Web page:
This is where fishermen come in. You don't have to know anything about fish, fishermen or Guam's environment in order to see that fishermen must be the one's to blame! They catch fish, if we have very few fish it must be because they are catching all of them!
This is where the ideological potency comes in handy. Fishermen have an important part of tradition locally, but that tradition is not seen as essential. Even if everyone on Guam eats fish and it is a huge part of our diet. We have come to see our food and our sustenance as being part of global system of exploitation, extraction of resources, use of racialized labor, which means that most people eat food that comes from a completely different part of the world. But what matters here is that the fishermen aren't see as being necessary, but actually feel as if they are somehow outside of the ways things are supposed to be. Even if they are a big part of the local economy, because of the way they are marked as local, not necessarily Chamorro, but tied to the local and not part of the circuit of meaning that allows the world to be feel interlocked, they can easily be separated. Most people on Guam don't fish and so the fishermen are seen as "other." As being not just a little different, but fundamentally different.
They exist as those who have a very different relationship to nature. One which relies actually on understanding and interacting with it, as opposed to just taking pictures of it and taking vacations to it. This doesn’t mean that they live in harmony with nature. Fishermen all of races can practice things that are destructive and can damage nature. But nonetheless their occupation requires knowing nature. Because of this fisherman, especially those who actually rely on simple methods to fish, feel like they aren't truly part of the community. This is the same way in which teachers who are part of a union can sometimes feel like they don't belong because of that extra communal membership. Because they are more connected to something you are disconnected from, they are easily interpreted in negative ways. This is part of ideological potency. Negativity spills horizontally. It can move swiftly from one assumption to the next, until the position seems to reek of terribleness.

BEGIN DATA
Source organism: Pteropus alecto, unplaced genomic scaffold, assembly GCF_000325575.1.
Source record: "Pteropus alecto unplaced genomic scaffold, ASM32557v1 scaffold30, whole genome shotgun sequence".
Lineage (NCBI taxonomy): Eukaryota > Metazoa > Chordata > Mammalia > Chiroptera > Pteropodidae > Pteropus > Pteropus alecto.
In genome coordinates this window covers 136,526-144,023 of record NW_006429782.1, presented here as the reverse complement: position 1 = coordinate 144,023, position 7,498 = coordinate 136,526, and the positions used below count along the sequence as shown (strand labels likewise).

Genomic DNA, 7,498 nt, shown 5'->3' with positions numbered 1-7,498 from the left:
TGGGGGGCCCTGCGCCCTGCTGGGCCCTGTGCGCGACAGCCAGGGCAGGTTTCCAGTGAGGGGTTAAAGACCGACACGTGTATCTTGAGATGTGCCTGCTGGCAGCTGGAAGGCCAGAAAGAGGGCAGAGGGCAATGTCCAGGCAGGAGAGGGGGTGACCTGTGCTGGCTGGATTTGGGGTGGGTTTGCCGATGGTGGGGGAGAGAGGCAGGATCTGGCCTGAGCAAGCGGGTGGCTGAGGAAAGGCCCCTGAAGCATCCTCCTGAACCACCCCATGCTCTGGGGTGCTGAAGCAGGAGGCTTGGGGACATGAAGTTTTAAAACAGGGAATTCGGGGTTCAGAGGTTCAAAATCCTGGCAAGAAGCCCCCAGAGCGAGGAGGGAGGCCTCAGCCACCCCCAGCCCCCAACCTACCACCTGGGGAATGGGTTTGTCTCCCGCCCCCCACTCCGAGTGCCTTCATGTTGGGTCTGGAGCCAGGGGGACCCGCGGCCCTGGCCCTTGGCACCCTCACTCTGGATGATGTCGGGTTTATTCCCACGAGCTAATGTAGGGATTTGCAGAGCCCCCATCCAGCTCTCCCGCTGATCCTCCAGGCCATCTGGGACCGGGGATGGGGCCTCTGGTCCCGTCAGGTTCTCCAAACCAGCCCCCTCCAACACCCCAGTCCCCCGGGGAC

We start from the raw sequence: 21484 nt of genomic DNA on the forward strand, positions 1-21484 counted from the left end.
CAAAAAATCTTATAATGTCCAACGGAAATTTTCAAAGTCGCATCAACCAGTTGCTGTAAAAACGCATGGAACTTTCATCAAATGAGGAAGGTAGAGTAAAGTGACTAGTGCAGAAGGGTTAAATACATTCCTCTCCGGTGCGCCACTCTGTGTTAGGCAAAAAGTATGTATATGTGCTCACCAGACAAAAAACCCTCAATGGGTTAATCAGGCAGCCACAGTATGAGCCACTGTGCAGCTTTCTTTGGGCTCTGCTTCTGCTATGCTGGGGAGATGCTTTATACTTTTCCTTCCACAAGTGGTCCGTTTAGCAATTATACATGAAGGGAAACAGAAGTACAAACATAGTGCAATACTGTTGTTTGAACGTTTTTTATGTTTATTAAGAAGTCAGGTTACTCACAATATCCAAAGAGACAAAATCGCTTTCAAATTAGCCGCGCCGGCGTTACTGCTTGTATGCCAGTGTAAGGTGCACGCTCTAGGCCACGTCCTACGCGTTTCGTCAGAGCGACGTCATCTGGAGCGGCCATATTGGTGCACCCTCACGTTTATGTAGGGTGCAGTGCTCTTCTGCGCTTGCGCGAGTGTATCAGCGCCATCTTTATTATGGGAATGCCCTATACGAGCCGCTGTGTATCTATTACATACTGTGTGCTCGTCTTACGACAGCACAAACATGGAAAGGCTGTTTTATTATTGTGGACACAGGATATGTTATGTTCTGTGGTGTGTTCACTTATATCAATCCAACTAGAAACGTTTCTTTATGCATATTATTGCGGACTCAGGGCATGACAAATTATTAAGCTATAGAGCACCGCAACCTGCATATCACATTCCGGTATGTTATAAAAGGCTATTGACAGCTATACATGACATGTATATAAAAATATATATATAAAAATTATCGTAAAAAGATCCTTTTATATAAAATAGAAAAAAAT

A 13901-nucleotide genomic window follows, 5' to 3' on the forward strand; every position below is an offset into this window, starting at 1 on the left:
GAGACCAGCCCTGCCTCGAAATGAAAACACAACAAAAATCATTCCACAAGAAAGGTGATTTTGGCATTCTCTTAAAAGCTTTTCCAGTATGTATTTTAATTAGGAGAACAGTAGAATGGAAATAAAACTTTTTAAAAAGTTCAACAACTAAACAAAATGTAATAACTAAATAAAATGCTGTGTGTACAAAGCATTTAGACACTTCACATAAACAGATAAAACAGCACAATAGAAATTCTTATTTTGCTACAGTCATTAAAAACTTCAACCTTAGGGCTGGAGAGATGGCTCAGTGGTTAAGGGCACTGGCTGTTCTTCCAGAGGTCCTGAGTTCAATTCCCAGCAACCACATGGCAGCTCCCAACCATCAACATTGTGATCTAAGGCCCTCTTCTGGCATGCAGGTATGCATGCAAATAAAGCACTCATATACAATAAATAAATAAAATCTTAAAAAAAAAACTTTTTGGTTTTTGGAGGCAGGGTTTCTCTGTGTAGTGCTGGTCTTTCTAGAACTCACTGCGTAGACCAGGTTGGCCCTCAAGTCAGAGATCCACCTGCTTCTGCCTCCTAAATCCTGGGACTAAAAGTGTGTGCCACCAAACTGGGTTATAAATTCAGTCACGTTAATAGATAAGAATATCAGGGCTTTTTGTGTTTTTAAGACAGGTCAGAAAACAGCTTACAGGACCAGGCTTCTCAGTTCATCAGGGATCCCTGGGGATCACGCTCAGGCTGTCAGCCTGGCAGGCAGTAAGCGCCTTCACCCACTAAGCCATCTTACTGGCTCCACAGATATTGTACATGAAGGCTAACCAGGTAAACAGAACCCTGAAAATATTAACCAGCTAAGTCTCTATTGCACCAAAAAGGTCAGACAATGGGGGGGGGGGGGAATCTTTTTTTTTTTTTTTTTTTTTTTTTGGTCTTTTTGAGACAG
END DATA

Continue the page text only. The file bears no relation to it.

For all the talk about how Chamorros or Guam used to be self-sustained and self-reliant, this is absolutely no longer the case. That sort of industriousness faded quite a while ago. Ideologically Guam now sees itself as being necessarily dependent upon the outside world for its sustenance. That is why when discussing these issues we can’t take on behemoths like tourism or the military, since that would disrupt the lifelines by which we get life. As a result those people who continue to live in ways tied to the land and to the sea, they may gain extra social meaning as being exemplary of things long past or things that are noble and praise worthy, but the glitch is that they don’t truly seem to belong to a society where everyone buys food at the grocery store and has no idea where it comes from or how much work goes into growing it, catching it, packaging it, shipping it. They are also seen as outsiders and therefore can be assigned the blame for everything in a way that doesn’t seem to threaten the way people feel and believe life is sustained.